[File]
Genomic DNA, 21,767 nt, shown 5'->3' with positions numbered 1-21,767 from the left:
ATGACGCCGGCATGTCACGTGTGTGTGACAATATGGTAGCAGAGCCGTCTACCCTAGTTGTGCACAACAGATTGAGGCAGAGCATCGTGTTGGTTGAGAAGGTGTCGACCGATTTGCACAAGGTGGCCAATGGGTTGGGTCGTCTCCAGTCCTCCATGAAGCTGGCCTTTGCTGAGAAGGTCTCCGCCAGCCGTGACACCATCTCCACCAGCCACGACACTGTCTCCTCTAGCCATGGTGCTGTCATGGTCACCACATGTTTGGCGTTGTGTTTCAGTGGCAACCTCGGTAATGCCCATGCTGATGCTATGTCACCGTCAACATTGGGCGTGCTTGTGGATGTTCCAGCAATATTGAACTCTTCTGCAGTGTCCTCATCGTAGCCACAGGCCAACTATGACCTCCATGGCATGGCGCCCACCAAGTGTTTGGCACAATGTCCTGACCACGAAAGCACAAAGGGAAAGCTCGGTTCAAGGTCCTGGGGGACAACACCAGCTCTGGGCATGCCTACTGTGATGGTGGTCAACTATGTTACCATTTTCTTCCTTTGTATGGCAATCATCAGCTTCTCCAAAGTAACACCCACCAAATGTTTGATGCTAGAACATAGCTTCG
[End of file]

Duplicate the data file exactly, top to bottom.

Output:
Genomic DNA, 21,767 nt, shown 5'->3' with positions numbered 1-21,767 from the left:
ATGACGCCGGCATGTCACGTGTGTGTGACAATATGGTAGCAGAGCCGTCTACCCTAGTTGTGCACAACAGATTGAGGCAGAGCATCGTGTTGGTTGAGAAGGTGTCGACCGATTTGCACAAGGTGGCCAATGGGTTGGGTCGTCTCCAGTCCTCCATGAAGCTGGCCTTTGCTGAGAAGGTCTCCGCCAGCCGTGACACCATCTCCACCAGCCACGACACTGTCTCCTCTAGCCATGGTGCTGTCATGGTCACCACATGTTTGGCGTTGTGTTTCAGTGGCAACCTCGGTAATGCCCATGCTGATGCTATGTCACCGTCAACATTGGGCGTGCTTGTGGATGTTCCAGCAATATTGAACTCTTCTGCAGTGTCCTCATCGTAGCCACAGGCCAACTATGACCTCCATGGCATGGCGCCCACCAAGTGTTTGGCACAATGTCCTGACCACGAAAGCACAAAGGGAAAGCTCGGTTCAAGGTCCTGGGGGACAACACCAGCTCTGGGCATGCCTACTGTGATGGTGGTCAACTATGTTACCATTTTCTTCCTTTGTATGGCAATCATCAGCTTCTCCAAAGTAACACCCACCAAATGTTTGATGCTAGAACATAGCTTCG